A Temple Designed by Nature and Humans

Ta Prohm temple. Photo: Long Ton

SIEM REAP - With the temple’s signature look of overgrown tropical trees standing tens of meters above the stone roofs, which have sustained hundreds if not thousands of kilos of weight for centuries, Ta Prohm is among the most visited and well-known temples in the Angkor Archaeological Park in Siem Reap province. While its architectural design is impressive, although similar to that of other temples in Angkor Park—a Unesco World Heritage Site since 1992—what is beyond normalcy in this land of temples is that Ta Prohm has been integrated with Nature.

People from in and out of the country who return to Angkor keep on going back to Ta Prohm, which is part of the tour itinerary Smaller Tourism Circuit, and this, even though there are hundreds of temples to explore in the park. On its grounds, a Ch’pung tree (Tetrameles Nudiflora) dominates the scenery. Wanting it there, but not wanting it at the same time…These trees, although they do convey a beautiful impression for this sacred area, also pull the temple’s stones apart, their roots growing larger and their weight increasing over the years. Because of this tricky situation, the specialists working on the site have decided to keep some of the trees alive and healthy as a way of retaining the beautiful scenery while eliminating others deemed unsafe for the temple.

The name of the temple Ta Prohm, which is the name of the Hindu deity Brahma in Khmer, may have been suggested by the sculptures of Lokeshvara—the Bodhisattva of Compassion—that can be seen along the gates. Since these sculptures were done with four faces, one wonders if they somehow could be connected with the four faces of Brahma.

Based on findings made through inscriptions, the name “Reach Vihear” is thought to be the earlier name of this temple. When mentioning this name, specialists working on history often refer to the era of King Jayavarman VII. After winning battles against the Cham in 1181, he presided over the construction of many Mahayana Buddhist temples that were dedicated to the soldiers who died in combat.

Ta Prohm was built during the reign of King Jayavarman VII as a way to obtain merits for his mother for her next life. For this reason, a Bodhisattva of Wisdom sculpted to resemble the king’s mother is enclosed in the central tower. During his reign, Buddhism was practiced at Angkor.

Research has also showed that Ta Prohm functioned both as a religious and an education centre and that, with its 60 hectares of land, it might have been one of the largest universities of its time.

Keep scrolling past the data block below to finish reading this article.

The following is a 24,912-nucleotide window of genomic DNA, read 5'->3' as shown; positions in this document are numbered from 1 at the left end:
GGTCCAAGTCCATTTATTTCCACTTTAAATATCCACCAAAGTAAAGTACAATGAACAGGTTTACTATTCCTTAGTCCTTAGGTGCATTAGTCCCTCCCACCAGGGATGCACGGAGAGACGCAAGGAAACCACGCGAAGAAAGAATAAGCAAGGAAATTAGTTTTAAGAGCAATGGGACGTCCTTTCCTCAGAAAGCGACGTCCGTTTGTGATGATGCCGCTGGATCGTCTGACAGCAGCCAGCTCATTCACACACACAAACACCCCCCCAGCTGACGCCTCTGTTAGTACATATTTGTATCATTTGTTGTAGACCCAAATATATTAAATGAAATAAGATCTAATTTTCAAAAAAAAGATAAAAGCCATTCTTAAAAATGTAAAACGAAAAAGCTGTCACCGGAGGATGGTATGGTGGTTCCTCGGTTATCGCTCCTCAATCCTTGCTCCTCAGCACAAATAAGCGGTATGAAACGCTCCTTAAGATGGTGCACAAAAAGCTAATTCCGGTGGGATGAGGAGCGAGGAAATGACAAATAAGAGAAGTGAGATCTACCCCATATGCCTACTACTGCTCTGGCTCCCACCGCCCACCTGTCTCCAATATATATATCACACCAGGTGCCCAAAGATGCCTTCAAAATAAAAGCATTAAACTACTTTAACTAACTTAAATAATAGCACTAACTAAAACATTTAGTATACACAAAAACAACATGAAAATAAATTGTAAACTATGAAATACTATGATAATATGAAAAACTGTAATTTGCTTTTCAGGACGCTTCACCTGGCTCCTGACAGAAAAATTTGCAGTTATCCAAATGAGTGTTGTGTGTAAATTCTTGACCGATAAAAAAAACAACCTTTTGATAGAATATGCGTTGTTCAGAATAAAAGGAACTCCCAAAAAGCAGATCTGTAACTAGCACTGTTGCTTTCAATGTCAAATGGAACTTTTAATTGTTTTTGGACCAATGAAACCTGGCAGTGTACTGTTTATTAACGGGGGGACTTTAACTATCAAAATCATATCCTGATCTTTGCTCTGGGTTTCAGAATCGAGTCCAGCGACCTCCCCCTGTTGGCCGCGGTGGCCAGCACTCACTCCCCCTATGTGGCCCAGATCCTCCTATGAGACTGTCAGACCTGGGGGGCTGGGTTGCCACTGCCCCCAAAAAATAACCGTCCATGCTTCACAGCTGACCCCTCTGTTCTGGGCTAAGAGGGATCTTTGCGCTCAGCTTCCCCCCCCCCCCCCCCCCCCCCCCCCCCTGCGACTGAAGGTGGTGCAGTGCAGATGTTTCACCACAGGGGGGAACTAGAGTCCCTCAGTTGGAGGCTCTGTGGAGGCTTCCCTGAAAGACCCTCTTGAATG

Looking at the temple’s ground layout, its design represents a concept of the cosmos based on Mahayana Buddhism’s interpretation: four towers set around a central tower, some secondary buildings, galleries and libraries criss-crossing the compound.

Some Theravada Buddhism sculptures illustrating the Mahanipata Jataka, that is, the Ten Great Birth Stories of the Buddha, were sculpted along with designs of angels and traditional flowers along walls and gables.

After the reign of King Jayavarman VII, changes in the state religion occurred during the 13th century. The majority of the Buddhist sculptures were modified to turn their designs into Hindu ones, such as those at Ta Prohm. An alteration can be seen on a sculpture of the Buddha that became a hermit or Shiva Lingam. Sculptures of the Buddha were entirely erased including some along outer walls, and sculptures inside frames were chipped away. It is believed that the original form of these sculptures was the picture of the Buddha sitting under a Naga with Lokeshvara by his side.

Some scenes sculpted at Ta Prohm also speak of people’s lives when it was built. On the lower sections of some walls, we can see sculpted scenes of people’s day-to-day activities at the time.

A number of Cambodians living in the area have developed their own beliefs regarding the temple. For example, when they visit one of the temple’s towers known as Brasat Kourk Trung, or Temple of Chest-Beating, some believers will walk inside the tower, lean their backs on the wall and beat their chests in a rhythmic manner, this beating movement generating strong echoes inside the chamber. They believe that this action stirs away bad deeds.

For a number of years, the Apsara National Authority—Cambodia’s government agency managing Angkor Park—has worked hand in hand with the Indian Institute of Archaeology on the conservation and preservation of Ta Prohm through financial support from the Foreign Ministry of India.

It should be noted that the restoration and conservation workers involved in the project are Cambodians who live in the area of Angkor, some of them having extensive experience in the field.

Read more on "Ta Prohm: Maintaining the Trees to Protect the Temple"

Written in Khmer for ThmeyThmey News, the story was translated by Ky Chamna for Cambodianess

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